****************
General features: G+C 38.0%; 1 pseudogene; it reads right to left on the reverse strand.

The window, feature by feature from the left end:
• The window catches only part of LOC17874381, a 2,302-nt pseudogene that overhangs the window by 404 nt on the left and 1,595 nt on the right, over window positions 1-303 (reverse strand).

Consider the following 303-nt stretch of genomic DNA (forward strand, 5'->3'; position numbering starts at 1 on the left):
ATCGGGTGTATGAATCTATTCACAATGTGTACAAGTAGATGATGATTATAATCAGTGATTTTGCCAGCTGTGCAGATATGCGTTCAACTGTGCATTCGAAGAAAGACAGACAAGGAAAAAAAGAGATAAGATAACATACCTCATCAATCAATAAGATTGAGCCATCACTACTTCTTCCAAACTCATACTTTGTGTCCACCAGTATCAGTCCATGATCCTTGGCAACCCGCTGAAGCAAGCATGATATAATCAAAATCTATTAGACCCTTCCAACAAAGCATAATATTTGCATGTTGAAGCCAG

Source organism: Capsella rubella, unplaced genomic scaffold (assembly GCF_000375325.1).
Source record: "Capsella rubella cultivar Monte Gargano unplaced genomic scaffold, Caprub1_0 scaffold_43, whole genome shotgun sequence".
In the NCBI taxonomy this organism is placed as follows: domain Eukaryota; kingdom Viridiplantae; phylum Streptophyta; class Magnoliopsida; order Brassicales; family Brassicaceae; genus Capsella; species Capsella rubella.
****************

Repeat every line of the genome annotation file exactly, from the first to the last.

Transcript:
General features: G+C 38.0%; 1 pseudogene; it reads right to left on the reverse strand.

The window, feature by feature from the left end:
• The window catches only part of LOC17874381, a 2,302-nt pseudogene that overhangs the window by 404 nt on the left and 1,595 nt on the right, over window positions 1-303 (reverse strand).

Consider the following 303-nt stretch of genomic DNA (forward strand, 5'->3'; position numbering starts at 1 on the left):
ATCGGGTGTATGAATCTATTCACAATGTGTACAAGTAGATGATGATTATAATCAGTGATTTTGCCAGCTGTGCAGATATGCGTTCAACTGTGCATTCGAAGAAAGACAGACAAGGAAAAAAAGAGATAAGATAACATACCTCATCAATCAATAAGATTGAGCCATCACTACTTCTTCCAAACTCATACTTTGTGTCCACCAGTATCAGTCCATGATCCTTGGCAACCCGCTGAAGCAAGCATGATATAATCAAAATCTATTAGACCCTTCCAACAAAGCATAATATTTGCATGTTGAAGCCAG

Source organism: Capsella rubella, unplaced genomic scaffold (assembly GCF_000375325.1).
Source record: "Capsella rubella cultivar Monte Gargano unplaced genomic scaffold, Caprub1_0 scaffold_43, whole genome shotgun sequence".
In the NCBI taxonomy this organism is placed as follows: domain Eukaryota; kingdom Viridiplantae; phylum Streptophyta; class Magnoliopsida; order Brassicales; family Brassicaceae; genus Capsella; species Capsella rubella.